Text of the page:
About this book
In recent years, knowledge of anthocyanin pigments has undergone unprecedented expansion. Indeed, the molecular genetic control of anthocyanin biosynthesis is now one of the best understood of all secondary metabolic pathways. Advances in analytical technology have led to the discovery of many novel anthocyanin compounds, dramatically enriching the palette used by plant breeders to introduce vibrant new colors into horticultural crops. The food industry, too, has benefited from this research; methods for stabilizing the colors of anthocyanins extracted from cell cultures have been optimized, opening the way for their use as natural food colorings.
Recent scientific research has also focused on the possible benefits to human health from the ingestion of anthocyanin-rich foods. Anthocyanins are remarkably potent antioxidants. These pigments, especially in conjunction with other flavonoids, have been associated with reductions in the incidence and severity of many other non-infectious diseases, including diabetes, cardiovascular disease and certain cancers.
Finally, there has been significant progress in our understanding of the benefits of anthocyanins to plants themselves. Originally considered an extravagance without a purpose, anthocyanins are now implicated in multifarious vital functions. These include the attraction of pollinators and frugivores, defense from herbivores, and protection from environmental stressors. Anthocyanins are highly versatile and enormously useful to plants.
This book covers the biosynthesis and function of anthocyanins (and the related proanthocyanidins) in plants, and their applications in agriculture, food products, and human health. The book addresses wide-ranging issues that include human nutrition, the pastoral sector, cell culture production systems, food colorants, flower and fruit color, plant biotic interactions, and the responses of plants to environmental stress.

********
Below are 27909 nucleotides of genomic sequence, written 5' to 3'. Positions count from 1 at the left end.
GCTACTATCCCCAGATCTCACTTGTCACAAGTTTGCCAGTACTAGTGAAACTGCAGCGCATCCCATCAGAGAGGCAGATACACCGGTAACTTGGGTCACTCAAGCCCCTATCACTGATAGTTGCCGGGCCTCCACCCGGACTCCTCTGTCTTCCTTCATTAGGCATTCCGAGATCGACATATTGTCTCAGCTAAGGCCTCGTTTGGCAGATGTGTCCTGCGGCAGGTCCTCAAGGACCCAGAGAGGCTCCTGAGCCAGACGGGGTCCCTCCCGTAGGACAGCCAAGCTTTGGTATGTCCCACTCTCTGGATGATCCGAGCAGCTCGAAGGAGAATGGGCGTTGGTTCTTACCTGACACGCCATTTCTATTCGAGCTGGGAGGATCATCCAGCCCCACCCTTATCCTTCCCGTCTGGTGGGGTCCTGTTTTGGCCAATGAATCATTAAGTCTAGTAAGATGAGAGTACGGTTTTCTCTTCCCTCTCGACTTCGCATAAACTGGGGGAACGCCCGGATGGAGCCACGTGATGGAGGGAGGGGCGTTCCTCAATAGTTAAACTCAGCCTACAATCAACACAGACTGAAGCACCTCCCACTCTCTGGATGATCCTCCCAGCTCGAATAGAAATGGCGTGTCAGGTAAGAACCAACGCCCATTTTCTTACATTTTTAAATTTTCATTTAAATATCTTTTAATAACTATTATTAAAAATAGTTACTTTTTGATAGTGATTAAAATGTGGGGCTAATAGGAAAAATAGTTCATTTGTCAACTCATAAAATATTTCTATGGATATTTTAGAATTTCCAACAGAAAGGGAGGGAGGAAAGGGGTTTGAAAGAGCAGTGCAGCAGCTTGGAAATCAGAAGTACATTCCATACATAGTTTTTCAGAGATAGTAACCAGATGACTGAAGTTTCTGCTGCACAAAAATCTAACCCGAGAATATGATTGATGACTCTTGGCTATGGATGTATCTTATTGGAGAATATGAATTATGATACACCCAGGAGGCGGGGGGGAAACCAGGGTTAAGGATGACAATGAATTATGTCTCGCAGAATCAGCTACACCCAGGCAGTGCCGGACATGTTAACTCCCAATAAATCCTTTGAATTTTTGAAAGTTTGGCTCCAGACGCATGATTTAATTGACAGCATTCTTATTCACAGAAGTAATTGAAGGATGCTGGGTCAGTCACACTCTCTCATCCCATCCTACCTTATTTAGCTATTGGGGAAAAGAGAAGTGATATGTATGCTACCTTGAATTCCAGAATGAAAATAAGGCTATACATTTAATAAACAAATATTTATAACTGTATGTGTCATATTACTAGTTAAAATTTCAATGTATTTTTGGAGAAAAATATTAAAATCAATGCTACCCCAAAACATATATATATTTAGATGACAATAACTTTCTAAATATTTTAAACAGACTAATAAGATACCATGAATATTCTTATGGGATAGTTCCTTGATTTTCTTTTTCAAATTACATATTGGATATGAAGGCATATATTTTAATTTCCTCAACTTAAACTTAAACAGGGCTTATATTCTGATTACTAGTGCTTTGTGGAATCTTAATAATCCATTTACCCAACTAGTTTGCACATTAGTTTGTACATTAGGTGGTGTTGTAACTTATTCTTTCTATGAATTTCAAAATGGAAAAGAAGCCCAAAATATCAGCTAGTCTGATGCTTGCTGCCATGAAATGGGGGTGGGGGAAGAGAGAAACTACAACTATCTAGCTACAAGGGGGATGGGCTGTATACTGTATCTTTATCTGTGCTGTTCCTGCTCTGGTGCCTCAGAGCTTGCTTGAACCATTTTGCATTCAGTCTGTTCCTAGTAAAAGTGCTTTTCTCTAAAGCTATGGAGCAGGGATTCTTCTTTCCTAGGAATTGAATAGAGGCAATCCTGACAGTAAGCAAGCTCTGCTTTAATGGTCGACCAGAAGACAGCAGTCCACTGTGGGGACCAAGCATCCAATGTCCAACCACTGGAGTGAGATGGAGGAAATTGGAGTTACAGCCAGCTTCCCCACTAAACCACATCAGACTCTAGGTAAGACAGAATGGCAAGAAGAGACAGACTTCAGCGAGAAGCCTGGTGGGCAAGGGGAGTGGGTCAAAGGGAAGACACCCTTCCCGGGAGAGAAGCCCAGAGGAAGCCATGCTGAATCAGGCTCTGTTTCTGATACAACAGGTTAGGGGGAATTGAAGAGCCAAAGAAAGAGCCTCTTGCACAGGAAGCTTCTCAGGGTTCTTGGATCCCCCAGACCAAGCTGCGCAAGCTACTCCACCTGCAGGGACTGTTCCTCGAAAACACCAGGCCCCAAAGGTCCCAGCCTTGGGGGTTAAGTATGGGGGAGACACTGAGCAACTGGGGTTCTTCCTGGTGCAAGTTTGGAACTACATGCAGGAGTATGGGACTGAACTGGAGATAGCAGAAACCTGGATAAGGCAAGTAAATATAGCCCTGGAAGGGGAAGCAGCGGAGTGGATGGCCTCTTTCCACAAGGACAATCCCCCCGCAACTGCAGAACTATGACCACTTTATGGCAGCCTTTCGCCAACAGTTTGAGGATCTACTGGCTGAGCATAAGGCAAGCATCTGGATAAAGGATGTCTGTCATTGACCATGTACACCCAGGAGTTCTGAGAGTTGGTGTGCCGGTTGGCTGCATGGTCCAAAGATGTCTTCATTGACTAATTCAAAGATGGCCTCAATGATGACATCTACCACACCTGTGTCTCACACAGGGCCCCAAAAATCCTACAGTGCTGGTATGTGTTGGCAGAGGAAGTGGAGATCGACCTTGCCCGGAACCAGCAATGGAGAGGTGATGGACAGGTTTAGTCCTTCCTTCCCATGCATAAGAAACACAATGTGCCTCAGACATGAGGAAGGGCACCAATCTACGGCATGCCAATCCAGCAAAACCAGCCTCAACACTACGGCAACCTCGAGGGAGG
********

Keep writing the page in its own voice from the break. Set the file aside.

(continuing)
Kevin Gould is an Associate Professor in Biological Sciences at Victoria University of Wellington, New Zealand, where he teaches plant development and physiological plant ecology. He has a long-standing research interest in the functional significance of anthocyanins in leaves, stems and roots.
Chris Winefield is a Senior Lecturer in Plant Biotechnology and Biochemistry at Lincoln University, New Zealand, where he teaches plant biochemistry and biotechnology applications in modern plant biology. He has a long-standing research interest in the metabolism and molecular biology of plant secondary metabolites, especially the production of anthocyanins in ornamental flower crops. Latterly he has begun work characterizing metabolic pathways responsible for the formation of flavor and aroma compounds in wine grape.
Kevin Davies leads the Plant Pigments Team of Crop & Food Research, Palmerston North, New Zealand. His group studies the molecular genetics of pigment biosynthesis in ornamentals, fruit and vegetables. A particular interest is the transcriptional regulation of flavonoid biosynthesis.